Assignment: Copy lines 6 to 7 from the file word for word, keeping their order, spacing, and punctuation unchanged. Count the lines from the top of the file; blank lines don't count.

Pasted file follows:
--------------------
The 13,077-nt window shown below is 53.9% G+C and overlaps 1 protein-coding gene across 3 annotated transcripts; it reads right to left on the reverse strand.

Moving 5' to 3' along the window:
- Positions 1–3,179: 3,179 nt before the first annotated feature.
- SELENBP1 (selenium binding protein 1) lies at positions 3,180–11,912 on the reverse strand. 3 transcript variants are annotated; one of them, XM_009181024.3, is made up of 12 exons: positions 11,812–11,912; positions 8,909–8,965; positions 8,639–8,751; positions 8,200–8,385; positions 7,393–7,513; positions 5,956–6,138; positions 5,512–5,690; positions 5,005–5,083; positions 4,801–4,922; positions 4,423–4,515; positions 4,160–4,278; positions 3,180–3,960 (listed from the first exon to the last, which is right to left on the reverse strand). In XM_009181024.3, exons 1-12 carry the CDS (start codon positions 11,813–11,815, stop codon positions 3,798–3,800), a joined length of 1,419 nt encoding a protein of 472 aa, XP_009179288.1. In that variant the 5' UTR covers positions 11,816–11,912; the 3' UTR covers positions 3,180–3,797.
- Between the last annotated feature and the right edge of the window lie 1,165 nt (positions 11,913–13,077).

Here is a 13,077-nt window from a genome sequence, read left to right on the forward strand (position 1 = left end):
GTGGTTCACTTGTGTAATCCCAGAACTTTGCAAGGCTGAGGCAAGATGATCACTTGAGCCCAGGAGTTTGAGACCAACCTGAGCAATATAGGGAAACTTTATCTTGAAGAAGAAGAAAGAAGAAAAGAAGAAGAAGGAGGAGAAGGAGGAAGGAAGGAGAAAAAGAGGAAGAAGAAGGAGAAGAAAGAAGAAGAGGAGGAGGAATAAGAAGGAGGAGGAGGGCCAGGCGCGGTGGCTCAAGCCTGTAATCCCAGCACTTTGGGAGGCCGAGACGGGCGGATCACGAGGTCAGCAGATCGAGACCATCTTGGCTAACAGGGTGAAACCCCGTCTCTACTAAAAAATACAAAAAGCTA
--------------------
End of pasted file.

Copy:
Here is a 13,077-nt window from a genome sequence, read left to right on the forward strand (position 1 = left end):
GTGGTTCACTTGTGTAATCCCAGAACTTTGCAAGGCTGAGGCAAGATGATCACTTGAGCCCAGGAGTTTGAGACCAACCTGAGCAATATAGGGAAACTTTATCTTGAAGAAGAAGAAAGAAGAAAAGAAGAAGAAGGAGGAGAAGGAGGAAGGAAGGAGAAAAAGAGGAAGAAGAAGGAGAAGAAAGAAGAAGAGGAGGAGGAATAAGAAGGAGGAGGAGGGCCAGGCGCGGTGGCTCAAGCCTGTAATCCCAGCACTTTGGGAGGCCGAGACGGGCGGATCACGAGGTCAGCAGATCGAGACCATCTTGGCTAACAGGGTGAAACCCCGTCTCTACTAAAAAATACAAAAAGCTA